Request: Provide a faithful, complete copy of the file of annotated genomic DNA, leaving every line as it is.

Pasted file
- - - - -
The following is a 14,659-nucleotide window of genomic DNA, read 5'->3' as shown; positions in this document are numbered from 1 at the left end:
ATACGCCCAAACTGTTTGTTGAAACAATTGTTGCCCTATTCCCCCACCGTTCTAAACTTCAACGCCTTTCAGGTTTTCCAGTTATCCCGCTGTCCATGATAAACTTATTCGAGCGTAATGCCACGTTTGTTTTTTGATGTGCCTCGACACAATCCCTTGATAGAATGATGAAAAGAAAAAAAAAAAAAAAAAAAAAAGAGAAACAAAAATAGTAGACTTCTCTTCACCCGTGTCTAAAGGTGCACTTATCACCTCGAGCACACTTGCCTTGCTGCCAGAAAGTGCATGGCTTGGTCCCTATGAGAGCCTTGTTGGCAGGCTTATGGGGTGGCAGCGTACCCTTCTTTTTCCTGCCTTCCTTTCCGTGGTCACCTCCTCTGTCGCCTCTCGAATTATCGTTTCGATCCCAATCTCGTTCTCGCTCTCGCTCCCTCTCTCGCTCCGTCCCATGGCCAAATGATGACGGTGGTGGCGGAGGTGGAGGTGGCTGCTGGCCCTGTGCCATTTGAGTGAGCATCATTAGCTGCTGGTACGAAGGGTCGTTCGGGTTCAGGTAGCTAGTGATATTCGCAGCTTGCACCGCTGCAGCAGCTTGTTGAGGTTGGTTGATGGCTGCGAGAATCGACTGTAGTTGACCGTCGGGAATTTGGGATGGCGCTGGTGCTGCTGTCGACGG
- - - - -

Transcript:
The following is a 14,659-nucleotide window of genomic DNA, read 5'->3' as shown; positions in this document are numbered from 1 at the left end:
ATACGCCCAAACTGTTTGTTGAAACAATTGTTGCCCTATTCCCCCACCGTTCTAAACTTCAACGCCTTTCAGGTTTTCCAGTTATCCCGCTGTCCATGATAAACTTATTCGAGCGTAATGCCACGTTTGTTTTTTGATGTGCCTCGACACAATCCCTTGATAGAATGATGAAAAGAAAAAAAAAAAAAAAAAAAAAAGAGAAACAAAAATAGTAGACTTCTCTTCACCCGTGTCTAAAGGTGCACTTATCACCTCGAGCACACTTGCCTTGCTGCCAGAAAGTGCATGGCTTGGTCCCTATGAGAGCCTTGTTGGCAGGCTTATGGGGTGGCAGCGTACCCTTCTTTTTCCTGCCTTCCTTTCCGTGGTCACCTCCTCTGTCGCCTCTCGAATTATCGTTTCGATCCCAATCTCGTTCTCGCTCTCGCTCCCTCTCTCGCTCCGTCCCATGGCCAAATGATGACGGTGGTGGCGGAGGTGGAGGTGGCTGCTGGCCCTGTGCCATTTGAGTGAGCATCATTAGCTGCTGGTACGAAGGGTCGTTCGGGTTCAGGTAGCTAGTGATATTCGCAGCTTGCACCGCTGCAGCAGCTTGTTGAGGTTGGTTGATGGCTGCGAGAATCGACTGTAGTTGACCGTCGGGAATTTGGGATGGCGCTGGTGCTGCTGTCGACGG